I found myself laughing throughout the film and did enjoy myself and loved the cast, but towards the later part of the movie, it did start to feel pretty predictable, somewhat “paint by the numbers” (not sure if that works as a description for a script, but I’m going with it). The music got kinda heavy handed and you felt like you were being spoon fed the plot. That said, it’s still a film I’d recommend going to with your girlfriends or your mom. You’ll laugh and be charmed.

LA Viewers: I’d recommend a matinee or Netflix.

Translation for non-LA Viewers: It’s a cute flick.

One Blonde Goes to a Movie: The Town

September 17, 2010

Jessica Says:

I just read an article in Entertainment Weekly where Ben Affleck said; “It’s kind of hard to disavow a movie when you’re the actor, writer, and director.  You’re definitely all in.”  The good news is he won’t have to worry about trying to disavow The Town because it’s great.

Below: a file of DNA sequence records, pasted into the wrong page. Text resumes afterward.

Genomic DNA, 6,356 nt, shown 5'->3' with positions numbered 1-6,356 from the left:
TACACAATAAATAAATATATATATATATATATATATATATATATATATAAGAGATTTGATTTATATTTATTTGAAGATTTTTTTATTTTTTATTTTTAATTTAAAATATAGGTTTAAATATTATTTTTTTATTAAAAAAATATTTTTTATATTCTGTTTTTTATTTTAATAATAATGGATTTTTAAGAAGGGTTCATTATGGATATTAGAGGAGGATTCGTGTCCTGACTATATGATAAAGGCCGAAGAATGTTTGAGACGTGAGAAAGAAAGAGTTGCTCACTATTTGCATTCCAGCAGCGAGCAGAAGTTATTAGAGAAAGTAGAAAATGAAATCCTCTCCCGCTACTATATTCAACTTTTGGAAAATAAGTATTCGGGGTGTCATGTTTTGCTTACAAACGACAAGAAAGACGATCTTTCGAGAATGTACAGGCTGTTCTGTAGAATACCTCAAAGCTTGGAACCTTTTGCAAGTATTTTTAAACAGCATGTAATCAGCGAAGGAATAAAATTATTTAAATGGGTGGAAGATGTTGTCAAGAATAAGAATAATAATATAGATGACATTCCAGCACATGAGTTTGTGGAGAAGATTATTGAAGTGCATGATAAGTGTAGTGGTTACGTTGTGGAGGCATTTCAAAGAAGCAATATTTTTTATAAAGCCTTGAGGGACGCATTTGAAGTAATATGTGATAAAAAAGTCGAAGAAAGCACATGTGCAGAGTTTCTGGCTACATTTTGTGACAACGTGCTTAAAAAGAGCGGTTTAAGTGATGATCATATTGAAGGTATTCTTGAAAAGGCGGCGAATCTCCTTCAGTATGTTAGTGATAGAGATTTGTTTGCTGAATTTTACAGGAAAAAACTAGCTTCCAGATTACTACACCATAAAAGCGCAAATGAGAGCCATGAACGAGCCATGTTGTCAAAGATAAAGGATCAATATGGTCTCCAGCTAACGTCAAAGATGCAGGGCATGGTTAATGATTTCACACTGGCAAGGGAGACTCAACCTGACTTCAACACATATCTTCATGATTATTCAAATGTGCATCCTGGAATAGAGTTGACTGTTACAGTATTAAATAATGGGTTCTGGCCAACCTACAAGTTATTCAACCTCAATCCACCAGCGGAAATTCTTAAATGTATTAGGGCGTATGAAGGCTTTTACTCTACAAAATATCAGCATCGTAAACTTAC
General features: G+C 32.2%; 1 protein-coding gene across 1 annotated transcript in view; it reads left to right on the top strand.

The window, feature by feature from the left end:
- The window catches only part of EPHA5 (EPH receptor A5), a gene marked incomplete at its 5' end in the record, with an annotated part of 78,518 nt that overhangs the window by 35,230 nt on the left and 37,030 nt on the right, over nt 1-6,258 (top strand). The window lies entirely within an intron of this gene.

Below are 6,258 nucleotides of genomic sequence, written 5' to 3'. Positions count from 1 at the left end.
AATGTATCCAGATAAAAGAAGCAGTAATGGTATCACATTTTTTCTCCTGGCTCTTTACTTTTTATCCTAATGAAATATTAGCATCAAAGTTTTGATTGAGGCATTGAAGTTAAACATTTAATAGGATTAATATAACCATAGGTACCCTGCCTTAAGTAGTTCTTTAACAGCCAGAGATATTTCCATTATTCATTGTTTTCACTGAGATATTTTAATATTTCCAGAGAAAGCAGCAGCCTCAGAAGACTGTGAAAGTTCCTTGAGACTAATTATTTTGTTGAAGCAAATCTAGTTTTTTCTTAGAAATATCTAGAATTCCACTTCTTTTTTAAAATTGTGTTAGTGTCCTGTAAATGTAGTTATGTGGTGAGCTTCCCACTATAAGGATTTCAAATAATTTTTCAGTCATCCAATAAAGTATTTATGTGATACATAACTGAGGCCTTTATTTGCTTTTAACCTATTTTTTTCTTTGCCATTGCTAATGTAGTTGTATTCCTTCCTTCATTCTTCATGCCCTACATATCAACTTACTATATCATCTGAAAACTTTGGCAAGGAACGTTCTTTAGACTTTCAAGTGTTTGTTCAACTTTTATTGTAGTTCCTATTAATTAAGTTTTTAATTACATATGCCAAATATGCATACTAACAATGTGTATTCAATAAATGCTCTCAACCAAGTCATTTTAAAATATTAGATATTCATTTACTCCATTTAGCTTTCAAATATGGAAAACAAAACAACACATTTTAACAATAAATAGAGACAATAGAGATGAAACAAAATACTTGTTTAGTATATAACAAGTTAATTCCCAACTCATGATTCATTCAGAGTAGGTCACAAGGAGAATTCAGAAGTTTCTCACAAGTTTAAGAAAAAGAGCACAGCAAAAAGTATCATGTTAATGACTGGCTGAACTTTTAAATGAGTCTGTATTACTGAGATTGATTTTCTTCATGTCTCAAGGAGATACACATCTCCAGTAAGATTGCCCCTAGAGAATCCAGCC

The Town is a movie full of actors I enjoy watching:  Ben Affleck and Jon Hamm (both dreamy…I mean, handsome), Jeremy Renner, Rebecca Hall, Titus Welliver (the Man in Black from Lost and honestly, is there a cooler name?), and Chris Cooper.  Ben Affleck plays the leader of a gang of bank robbers from Charlestown in Boston.  Charlestown was apparently the bank robbing capital of the US back in the 1990s.  Rebecca Hall plays the manager of the bank the gang robs at the beginning of the film.  They are concerned she might be able to identify them after the robbery, so Ben Affleck’s character tails her.  In the process of following her, they end up romantically involved and that relationship (along with other factors) leads his character to question his life choices.  Jon Hamm and Titus Welliver are the FBI and police agents tasked with catching the robbery gang.  Through the rest of the film you watch him struggle to escape the pull of his community.